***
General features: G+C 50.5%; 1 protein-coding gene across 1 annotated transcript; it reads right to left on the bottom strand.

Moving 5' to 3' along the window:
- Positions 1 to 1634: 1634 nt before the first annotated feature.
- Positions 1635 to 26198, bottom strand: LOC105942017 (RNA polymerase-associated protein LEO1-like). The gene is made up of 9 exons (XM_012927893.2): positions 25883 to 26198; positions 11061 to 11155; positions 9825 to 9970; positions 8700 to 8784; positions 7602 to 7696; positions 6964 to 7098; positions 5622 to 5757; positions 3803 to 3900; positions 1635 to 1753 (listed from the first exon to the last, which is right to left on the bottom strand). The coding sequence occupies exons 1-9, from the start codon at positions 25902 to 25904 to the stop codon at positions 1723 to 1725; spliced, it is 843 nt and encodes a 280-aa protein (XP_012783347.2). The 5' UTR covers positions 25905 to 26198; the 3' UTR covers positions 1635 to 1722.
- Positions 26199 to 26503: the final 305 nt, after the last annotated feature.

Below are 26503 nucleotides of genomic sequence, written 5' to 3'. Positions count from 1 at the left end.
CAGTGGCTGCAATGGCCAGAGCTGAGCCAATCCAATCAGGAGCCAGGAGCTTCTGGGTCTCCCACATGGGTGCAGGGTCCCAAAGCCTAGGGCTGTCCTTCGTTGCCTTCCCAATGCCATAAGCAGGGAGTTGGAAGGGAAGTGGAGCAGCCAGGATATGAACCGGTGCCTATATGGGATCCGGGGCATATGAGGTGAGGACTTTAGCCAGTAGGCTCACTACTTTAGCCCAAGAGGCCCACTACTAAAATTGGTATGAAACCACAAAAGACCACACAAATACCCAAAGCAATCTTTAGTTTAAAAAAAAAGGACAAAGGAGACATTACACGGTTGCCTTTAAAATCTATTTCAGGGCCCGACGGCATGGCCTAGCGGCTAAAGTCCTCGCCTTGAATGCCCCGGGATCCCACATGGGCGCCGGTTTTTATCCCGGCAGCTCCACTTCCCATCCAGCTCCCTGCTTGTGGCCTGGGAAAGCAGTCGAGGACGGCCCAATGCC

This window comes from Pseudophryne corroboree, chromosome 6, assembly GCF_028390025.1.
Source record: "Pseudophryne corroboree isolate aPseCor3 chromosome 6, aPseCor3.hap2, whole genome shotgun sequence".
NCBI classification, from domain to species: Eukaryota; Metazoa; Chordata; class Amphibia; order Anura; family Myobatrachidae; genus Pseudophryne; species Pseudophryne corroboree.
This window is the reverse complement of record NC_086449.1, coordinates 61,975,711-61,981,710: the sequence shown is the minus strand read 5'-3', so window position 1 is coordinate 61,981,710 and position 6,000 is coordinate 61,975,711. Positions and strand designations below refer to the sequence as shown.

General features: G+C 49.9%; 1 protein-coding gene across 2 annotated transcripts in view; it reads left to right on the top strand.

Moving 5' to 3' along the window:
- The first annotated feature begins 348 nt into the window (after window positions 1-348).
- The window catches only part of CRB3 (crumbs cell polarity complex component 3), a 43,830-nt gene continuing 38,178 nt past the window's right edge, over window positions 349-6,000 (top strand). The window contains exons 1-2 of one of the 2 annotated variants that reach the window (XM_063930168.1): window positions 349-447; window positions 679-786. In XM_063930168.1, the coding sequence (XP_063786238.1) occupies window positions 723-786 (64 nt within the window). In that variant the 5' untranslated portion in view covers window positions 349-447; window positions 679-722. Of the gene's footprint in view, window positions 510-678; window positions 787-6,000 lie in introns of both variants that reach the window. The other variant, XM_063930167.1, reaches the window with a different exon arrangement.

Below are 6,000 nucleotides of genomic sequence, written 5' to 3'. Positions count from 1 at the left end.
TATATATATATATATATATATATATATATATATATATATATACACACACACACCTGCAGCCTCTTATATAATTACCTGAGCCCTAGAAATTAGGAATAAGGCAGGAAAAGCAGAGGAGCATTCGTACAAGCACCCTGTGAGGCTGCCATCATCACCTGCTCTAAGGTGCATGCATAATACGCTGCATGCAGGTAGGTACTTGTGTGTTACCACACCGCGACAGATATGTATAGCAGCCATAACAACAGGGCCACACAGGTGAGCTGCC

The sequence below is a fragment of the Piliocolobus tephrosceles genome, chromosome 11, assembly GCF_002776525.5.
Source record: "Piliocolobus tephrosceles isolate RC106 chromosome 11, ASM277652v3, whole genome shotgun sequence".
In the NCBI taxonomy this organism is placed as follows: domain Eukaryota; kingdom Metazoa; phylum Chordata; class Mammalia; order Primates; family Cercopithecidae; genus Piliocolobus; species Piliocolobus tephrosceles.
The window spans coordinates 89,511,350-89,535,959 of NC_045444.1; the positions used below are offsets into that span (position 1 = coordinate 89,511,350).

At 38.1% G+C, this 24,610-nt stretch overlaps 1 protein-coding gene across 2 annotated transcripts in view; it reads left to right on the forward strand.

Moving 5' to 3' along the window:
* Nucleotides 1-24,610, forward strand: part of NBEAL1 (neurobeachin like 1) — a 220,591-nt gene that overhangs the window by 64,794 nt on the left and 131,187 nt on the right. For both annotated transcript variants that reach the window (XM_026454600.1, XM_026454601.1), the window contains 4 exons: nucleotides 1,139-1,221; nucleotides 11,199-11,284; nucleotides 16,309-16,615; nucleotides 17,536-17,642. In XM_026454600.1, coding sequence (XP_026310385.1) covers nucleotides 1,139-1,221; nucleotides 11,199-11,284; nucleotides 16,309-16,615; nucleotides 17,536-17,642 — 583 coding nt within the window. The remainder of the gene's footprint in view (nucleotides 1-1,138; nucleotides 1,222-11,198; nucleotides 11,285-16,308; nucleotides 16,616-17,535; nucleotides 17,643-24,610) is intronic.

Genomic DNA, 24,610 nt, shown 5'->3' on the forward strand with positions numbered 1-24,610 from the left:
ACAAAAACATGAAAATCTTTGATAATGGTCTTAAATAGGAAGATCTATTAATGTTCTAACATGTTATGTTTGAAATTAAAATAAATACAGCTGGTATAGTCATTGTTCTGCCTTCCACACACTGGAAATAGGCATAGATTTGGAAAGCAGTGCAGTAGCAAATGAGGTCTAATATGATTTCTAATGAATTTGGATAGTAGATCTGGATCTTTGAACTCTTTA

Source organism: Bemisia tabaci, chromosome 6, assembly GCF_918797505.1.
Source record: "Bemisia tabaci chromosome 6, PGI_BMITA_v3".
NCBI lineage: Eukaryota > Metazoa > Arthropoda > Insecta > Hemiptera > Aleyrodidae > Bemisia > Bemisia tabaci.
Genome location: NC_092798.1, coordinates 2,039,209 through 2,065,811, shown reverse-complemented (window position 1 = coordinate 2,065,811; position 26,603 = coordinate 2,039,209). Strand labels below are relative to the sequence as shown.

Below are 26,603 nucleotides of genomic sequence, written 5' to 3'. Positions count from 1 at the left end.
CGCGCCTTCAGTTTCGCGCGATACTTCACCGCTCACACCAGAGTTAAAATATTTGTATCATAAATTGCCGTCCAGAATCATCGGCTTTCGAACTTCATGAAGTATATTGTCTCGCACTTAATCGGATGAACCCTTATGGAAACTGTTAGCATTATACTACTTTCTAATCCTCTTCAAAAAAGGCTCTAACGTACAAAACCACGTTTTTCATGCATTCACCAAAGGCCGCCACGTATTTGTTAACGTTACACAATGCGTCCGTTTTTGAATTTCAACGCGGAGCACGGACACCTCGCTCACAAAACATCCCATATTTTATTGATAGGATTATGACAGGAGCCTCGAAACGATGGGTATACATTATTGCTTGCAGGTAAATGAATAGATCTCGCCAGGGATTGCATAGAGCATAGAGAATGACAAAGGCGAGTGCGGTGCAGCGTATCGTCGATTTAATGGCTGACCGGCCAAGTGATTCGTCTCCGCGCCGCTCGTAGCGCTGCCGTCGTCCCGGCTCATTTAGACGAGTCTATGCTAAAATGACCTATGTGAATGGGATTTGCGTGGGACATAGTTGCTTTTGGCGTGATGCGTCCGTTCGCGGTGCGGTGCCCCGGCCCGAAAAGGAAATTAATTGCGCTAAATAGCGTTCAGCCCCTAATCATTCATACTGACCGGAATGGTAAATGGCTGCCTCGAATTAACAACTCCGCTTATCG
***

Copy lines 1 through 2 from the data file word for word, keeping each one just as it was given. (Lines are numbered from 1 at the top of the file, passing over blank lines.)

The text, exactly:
General features: G+C 50.5%; 1 protein-coding gene across 1 annotated transcript; it reads right to left on the bottom strand.

Moving 5' to 3' along the window: